There is a particular kind of silence in Sri Lanka. No matter the time of day, it is possible to appreciate the dimensional qualities of multiple worlds in transition. Deep-grunting macaques descend from the Alastonia trees. Before the sun rises, a muezzin reminds one of duty. Drums and chanting may just barely be heard to wake up the Buddha, or invocations sound for members of the Hindu pantheon to arise as well. Thick bamboo stalks collide with each other. With this kind of silence comes self-awareness.
The cessation of the civil war in 2009 remains unquestionably present throughout the island nation. Following the devastation and violence of this year’s Easter Sunday bombings, another kind of silence appeared in Sri Lanka, merging a still-traumatized landscape with one that is quickly being dramatically altered via rampant development. All construction ceased for a mandatory mourning period. Yet such transformations are now felt again throughout South Asia, history and the present supplanted by business at any cost.
Since I first moved to India more than 20 years ago to live and work as an architect and historian, and over the past 12 years in Sri Lanka, I have witnessed a marked cultural transition from sensitive observations of environments into a considerable push to build. Entire cities are being built or remade. The destruction of landscapes and the reinforcement of boundaries at all scales have come to underscore the preciousness of silence, of building with time, not in place of it.
It thus comes as no surprise that waking up in the cool dark arms of Lunuganga—Sri Lankan architect Geoffrey Bawa’s 50-year landscape and architecture project—silence brings both an urgency and its own kind of offering. Since its inception in 1948, Lunuganga, near the town of Bentota, south of the nation’s capital, Colombo, is much more than a collection of modern buildings on a peninsula adjacent to a salt lake. The land was formerly a Dutch-era cinnamon estate and then a rubber plantation. For Bawa, architecture, like the landscape, was a sensory construction that transgressed convention and allowed for the multiple voices of its inhabitants—whether animal or human or structure—to speak to each other, sometimes in unison.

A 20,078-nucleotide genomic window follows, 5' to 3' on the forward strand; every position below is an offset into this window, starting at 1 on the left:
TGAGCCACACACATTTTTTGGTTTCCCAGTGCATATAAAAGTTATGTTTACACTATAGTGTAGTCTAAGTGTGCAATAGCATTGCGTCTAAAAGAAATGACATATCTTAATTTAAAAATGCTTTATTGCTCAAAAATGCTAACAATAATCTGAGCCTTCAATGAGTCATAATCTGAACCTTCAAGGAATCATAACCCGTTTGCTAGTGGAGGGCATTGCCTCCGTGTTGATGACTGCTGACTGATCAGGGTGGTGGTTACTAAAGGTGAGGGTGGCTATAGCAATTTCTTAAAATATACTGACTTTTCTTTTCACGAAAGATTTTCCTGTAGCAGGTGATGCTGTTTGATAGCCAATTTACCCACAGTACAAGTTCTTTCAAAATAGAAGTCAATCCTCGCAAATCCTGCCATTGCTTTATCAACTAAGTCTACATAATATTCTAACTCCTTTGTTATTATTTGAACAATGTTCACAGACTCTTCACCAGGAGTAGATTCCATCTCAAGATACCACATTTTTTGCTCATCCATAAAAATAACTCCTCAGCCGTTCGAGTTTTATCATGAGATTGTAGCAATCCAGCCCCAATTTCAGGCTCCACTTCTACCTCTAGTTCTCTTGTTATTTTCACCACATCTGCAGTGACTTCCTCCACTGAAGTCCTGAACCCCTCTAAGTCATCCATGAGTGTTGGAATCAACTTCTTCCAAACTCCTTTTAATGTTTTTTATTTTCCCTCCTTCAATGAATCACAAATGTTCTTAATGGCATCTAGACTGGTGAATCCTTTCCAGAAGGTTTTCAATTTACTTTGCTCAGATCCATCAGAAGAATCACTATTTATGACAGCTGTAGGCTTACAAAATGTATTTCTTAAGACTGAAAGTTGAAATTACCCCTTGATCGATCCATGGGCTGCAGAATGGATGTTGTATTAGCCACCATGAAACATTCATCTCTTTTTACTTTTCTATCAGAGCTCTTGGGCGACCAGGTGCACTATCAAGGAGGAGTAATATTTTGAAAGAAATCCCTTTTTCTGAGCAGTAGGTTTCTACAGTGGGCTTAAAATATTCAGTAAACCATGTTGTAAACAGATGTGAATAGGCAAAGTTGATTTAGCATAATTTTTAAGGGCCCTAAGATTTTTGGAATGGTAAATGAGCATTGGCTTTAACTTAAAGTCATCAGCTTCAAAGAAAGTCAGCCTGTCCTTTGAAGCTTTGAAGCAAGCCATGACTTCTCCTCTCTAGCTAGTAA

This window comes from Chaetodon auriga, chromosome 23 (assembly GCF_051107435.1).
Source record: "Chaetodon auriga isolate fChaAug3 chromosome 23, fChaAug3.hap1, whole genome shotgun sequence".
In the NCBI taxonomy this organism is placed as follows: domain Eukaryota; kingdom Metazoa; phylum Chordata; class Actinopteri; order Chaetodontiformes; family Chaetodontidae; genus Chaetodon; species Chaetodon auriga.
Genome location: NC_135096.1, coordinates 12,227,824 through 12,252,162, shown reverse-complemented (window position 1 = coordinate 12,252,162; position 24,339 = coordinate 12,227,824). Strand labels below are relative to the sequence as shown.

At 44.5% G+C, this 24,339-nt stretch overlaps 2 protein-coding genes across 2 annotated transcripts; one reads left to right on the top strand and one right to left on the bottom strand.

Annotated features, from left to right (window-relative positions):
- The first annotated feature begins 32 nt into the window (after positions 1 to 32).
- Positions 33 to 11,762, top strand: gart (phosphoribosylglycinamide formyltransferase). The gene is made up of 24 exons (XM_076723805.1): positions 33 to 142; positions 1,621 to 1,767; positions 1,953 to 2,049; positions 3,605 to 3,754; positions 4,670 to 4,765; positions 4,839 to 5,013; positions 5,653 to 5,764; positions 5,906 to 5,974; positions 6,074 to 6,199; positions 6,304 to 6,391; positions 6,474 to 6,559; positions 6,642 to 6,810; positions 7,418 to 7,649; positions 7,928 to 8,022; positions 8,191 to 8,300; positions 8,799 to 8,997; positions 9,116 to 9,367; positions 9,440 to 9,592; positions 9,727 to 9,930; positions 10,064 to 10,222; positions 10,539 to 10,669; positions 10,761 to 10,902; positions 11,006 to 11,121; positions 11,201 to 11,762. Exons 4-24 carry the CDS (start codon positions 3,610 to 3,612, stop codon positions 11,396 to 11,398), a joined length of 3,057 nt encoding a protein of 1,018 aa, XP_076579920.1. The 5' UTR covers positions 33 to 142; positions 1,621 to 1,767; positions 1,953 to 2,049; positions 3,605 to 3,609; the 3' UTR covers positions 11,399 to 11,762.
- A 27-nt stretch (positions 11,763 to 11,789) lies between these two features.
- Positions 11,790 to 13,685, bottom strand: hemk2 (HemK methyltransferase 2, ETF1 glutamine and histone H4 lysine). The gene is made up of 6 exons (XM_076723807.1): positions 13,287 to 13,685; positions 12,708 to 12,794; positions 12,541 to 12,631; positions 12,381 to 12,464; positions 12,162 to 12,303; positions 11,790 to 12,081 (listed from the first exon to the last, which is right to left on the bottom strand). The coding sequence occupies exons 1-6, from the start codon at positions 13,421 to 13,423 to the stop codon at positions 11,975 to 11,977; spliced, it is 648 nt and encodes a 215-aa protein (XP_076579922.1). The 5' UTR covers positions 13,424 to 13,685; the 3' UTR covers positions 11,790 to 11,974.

To celebrate Geoffrey Bawa’s 100th centenary this year, a number of installations were commissioned by the Lunuganga Trust to augment or extend the voices of the gardens at Lunuganga. Entitled “The Gift,” the series will include a yearlong celebration of Bawa and his creations through a suite of newly commissioned works by the architect Kengo Kuma and artists Lee Mingwei, Dayanita Singh, Sarah Sze, Dominic Sansoni, and Chandragupta Thenuwara.
Moving past the modern paradigm of sight as the dominant mode through which to experience art, Paris- and New York–based artist Lee Mingwei has installed his work within the reaches of Lunuganga’s lower zone of plantings and rice paddies. A floating circle of cast-brass chimes hang amid the trees and merge interior and exterior space. Assembled in a colonial-era foundry, each chime exudes one note or syllable. Within the circle, the sounds of the chimes press against the inner ear, sometimes high, sometimes low, the near and far horizons collapsing into one sensorial field. Apprehended from the periphery, or from a nearby moss-covered stair, one focuses on how the sounds merge with the air and trees and green around them in unexpected acts of disappearance.
Among the manicured yet wild gardens of Lunuganga, buildings, plants, and animal life merge and recede like the tides. Ever in revolution, the spaces found within the garden for Bawa became the foundation for his imagining of narratives in which one might pass and slow down—pausing for a moment—to hear oneself. The precariousness of such spaces today, articulated by the series of installations comprising The Gift, will no doubt remind us that the presence of loss is intimate, restless.